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When scoping for shooting guards, we're typically looking for scorers who can hit the 3-pointer and create some steals. Think of a Jason Terry or a Ray Allen type. These are your prototypical shooting guards, but if you really want value out of your shooting guard spot, you'll need to get more statistical diversity than just points, steals and 3s.
To be an elite shooting guard candidate, you'll need to bring some "multicategoricalicity" (the ability to produce in multiple fantasy categories) to the table. These are players who can give you the points, 3s, steals and free throw percentage we typically covet in a shooting guard, but can add rebounds and/or assists.
It's this type of do-it-all guard and swingman we should be targeting early in our drafts. In the middle rounds, we can fill out our rosters with prototypes like Terry, Allen, Jamal Crawford, Marcus Thornton and James Harden, depending on need. Lucky for us, there are quite a few athletic shooting guards (many of whom also qualify at small forward) in the first three tiers who can contribute across the board.
Dwyane Wade stands alone in Tier 1 thanks mostly to statistical diversity, particularly his ability to block shots from the shooting guard position. After finishing eighth on our Player Rater in 2010-11, Wade is the perfect building block for any fantasy team, since he can put up huge numbers in points, rebounds, assists, steals, blocks and field goal percentage while contributing modestly in 3-pointers and free throw percentage. Monta Ellis and Stephen Curry barely miss Tier 1 status if only because of Monta's shaky injury history and Curry's so-called "down" season last year. Both have the ability to be top-10 talents in the fantasy game and are fantastic late first-round, early second-round selections. Many think that Kobe Bryant will be one of the players most affected by the shortened season with increased back-to-back games, but Kobe was at his best on the second night of a back-to-back set last season, posting 28.1 points, 5.9 rebounds, 4.8 assists, 1.5 steals and 1.9 3-pointers in 15 games with zero days' rest. Do not make the mistake of underrating him based on the schedule changes. Eric Gordon is the least accomplished of this group, but if it weren't for a right wrist injury, he would have finished in the top 20 on our Player Rater last season. A dynamic talent, Gordon is primed for a big-time breakout season in 2011-12.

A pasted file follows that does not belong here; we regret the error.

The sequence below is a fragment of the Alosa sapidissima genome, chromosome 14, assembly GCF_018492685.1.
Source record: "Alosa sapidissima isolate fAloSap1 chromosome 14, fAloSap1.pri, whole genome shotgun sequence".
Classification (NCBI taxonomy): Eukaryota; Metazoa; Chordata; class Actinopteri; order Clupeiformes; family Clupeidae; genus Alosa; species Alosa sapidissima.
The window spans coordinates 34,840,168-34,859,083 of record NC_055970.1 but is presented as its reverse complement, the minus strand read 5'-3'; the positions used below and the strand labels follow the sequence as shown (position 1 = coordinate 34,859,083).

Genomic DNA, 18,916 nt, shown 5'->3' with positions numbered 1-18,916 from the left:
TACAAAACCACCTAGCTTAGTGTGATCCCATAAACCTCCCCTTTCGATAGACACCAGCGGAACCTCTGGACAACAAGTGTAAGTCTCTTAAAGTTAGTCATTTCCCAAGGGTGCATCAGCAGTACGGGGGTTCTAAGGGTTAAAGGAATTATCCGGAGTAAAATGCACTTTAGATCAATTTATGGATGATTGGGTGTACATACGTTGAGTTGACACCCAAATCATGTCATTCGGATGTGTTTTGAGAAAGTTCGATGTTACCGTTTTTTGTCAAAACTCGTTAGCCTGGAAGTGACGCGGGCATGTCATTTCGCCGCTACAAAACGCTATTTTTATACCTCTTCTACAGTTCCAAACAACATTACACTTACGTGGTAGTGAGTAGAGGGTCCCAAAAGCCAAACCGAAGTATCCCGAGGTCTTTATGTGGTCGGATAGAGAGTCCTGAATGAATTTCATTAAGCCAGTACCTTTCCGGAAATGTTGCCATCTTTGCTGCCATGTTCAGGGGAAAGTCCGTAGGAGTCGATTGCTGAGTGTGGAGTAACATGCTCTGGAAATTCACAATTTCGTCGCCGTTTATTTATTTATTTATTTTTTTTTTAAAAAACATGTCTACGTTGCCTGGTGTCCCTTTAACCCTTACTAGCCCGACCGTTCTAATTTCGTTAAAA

Andre Iguodala is a prototypical do-it-all swingman with the ability to put up numbers in points, boards, assists, steals and 3-pointers. I'd love to see him return to the days of 17-19 points per game, but I'm not going to complain much if he continues to provide 6-plus assists per contest. At 34 years old, Paul Pierce may be on the downside of his career, but his crafty style of play should ensure that he remains a fantasy force for at least a few more seasons. Pierce can do a little bit of everything for fantasy owners, and is a great stabilizer for points, boards, steals, 3-pointers and percentages after the elite shooting guards come off the board. Joe Johnson may have had a terrible season (for his standards) in 2010-11, but he still managed to post a versatile 18.2 points, 4.0 rebounds, 4.7 assists, 0.7 steals and 1.2 3-pointers while shooting 80.3 percent from the line. If he can regain his shooting stroke from downtown and bring his steals back up to his career average of 1.0 per game, JJ could be a nice value pick for fantasy owners this season.